The Natural Products Expo West was held in the Anaheim Convention Center across the street from Disneyland. The Natural Products Expo is billed as the world's premier trade show for natural, organic and healthy products. 52,000 industry professionals are estimated to attend the event every year. Treehugger was there. The Natural Products Expo is a Colossus.
Entering the center, I was dizzied by the sheer size of the expo. Sack-wielding industry professionals roamed down seemingly endless rows of sales booths. Smiling salespeople stood attentive at their tables. They hawked their wares, handed out samples and made shoptalk with the other vendors. The event was so large, I often felt like a cartoon character being chased through an endless house. Although I kept moving, the background never seemed to change.
Free Food ( but not Guilt-Free?)
Tremendous amounts of toothpick-harpooned natural food was available to passersby in the centrally located food section. Vegan cakes, vegan and non-vegan pies, cheese, crackers, chips, pizzas, pastas and candies of all sorts were available for the plucking. I watched people take this food. The samples were obviously free, but before someone would take the food, there was a moment of hesitation, a moment where the politeness of such an action was questioned.
And I noticed this behavior in myself. Before I would seize a chip or a cracker or a hunk of bread, I would look around, instinctively, as if checking for competitors or authority figures. And when a salesperson would catch me snatching a morsel of food from their sample tray, I would smile sheepishly at them and kind of shrug.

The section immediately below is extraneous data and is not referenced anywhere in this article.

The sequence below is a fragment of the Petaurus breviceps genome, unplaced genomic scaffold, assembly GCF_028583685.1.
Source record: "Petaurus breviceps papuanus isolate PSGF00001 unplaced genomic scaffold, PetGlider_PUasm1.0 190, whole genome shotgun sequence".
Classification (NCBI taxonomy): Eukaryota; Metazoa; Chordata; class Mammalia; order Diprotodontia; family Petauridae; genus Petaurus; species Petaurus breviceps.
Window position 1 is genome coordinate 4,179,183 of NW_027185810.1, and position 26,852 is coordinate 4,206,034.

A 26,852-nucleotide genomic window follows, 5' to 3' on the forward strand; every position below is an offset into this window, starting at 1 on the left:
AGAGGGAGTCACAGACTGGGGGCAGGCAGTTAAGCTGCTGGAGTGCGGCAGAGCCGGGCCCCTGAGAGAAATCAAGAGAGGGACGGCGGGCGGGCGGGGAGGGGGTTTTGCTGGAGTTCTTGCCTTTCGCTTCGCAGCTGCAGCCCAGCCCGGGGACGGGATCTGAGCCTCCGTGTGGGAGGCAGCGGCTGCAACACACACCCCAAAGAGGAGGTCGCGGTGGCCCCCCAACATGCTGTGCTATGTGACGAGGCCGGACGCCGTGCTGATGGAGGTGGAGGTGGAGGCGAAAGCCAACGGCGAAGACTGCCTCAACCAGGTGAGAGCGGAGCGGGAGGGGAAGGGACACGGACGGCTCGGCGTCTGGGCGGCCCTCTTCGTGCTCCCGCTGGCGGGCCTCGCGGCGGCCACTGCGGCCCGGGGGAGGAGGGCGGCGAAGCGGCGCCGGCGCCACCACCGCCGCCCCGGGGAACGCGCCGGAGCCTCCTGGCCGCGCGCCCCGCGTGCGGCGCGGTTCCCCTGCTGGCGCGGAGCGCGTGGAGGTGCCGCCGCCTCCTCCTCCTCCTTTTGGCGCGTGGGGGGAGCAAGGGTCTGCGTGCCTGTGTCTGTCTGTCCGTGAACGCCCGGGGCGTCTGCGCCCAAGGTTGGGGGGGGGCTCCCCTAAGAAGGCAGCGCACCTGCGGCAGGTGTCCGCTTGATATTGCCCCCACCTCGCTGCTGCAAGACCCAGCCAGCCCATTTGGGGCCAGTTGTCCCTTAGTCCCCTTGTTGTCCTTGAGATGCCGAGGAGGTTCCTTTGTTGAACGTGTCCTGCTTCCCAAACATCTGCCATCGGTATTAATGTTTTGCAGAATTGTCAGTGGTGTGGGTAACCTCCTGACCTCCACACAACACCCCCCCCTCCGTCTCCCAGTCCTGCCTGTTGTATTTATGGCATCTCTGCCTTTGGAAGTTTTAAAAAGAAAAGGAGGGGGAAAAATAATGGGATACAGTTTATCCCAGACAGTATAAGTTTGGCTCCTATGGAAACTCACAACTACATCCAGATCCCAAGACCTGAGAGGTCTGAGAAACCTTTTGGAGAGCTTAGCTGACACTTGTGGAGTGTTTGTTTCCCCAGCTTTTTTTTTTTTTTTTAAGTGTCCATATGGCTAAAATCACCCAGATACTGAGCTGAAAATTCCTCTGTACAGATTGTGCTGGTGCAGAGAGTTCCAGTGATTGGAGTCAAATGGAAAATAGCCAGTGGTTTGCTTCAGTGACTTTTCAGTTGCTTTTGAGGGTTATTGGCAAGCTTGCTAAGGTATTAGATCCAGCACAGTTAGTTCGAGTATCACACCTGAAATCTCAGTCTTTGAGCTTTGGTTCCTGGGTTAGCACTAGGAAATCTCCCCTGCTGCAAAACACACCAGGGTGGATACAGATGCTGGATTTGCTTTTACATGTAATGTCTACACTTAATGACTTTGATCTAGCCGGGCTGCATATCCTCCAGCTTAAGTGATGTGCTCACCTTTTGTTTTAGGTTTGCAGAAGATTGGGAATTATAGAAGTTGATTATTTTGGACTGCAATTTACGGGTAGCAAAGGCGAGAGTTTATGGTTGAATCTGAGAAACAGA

Best In Show
At one point, I found myself at a booth that sold dog food. The brand was called Organix. There were bowls of dog food on the table, but their weren't any dogs in the building. I took a biscuit from the bowl.
"Are these for dogs or for people?" I asked.
"They're for dogs, but you can eat them," the sales lady told me.
So I ate it. The woman smiled at me in the way a nun might smile at a madman. I suddenly felt really embarrassed about eating dog food in front of another human being. I just sort of nodded at her, like I really liked the biscuit, as if it were what I came to Anaheim for. I walked off, looking for a table with some juice to wash away my shame.
(Honestly, not that bad. Tasted like Corn Nuts.)
Best-Tasting Food Award
The Best-Tasting Food Award goes to Amy's Kitchen. When I arrived in the aisle dedicated to Amy's products, the smell drove me into a ravenous eating frenzy. I became a parody of Garfield the Cat during a lasagna feast. I scarfed down sample after sample in haphazard fashion. But, you know, it was for science.
Unique Marketing Award
The Unique Marketing Award goes to Immaculate Bakery. Carl Dixon, an artist from Jackson, Mississippi, painted on the steps of a faux bakery. He created portraits of historical figures: JFK, Martin Luther King, Jr, Robert Kennedy, Barack and Michelle Obama.
Mr. Dixon with his art.
Most Innovative Way to Make Bread
The Most Innovative Way to Make Bread Award goes to the Central Milling Company. They power their bread mill with water. They make 66% of their energy on site with a turbine and water wheel.
Worst in Show
A horde of bottled water salespeople were out hawking their "natural" product in an unnatural package. There was even one booth marketing bottled water for kids. Pint-sized waste for pint-sized people.
The What-the-Hey? Award goes to the retailers of the vibrating massage chairs.
As far as I can tell, these products aren't natural or organic.They are probably touted as a health product, but vibrating chairs are not something I often associate with natural products. I mean, you don't go on a nature hike and say, "Hey! Behind this bush, it's a vibrating massage chair, a glacier must have formed it."
More on Organic Food
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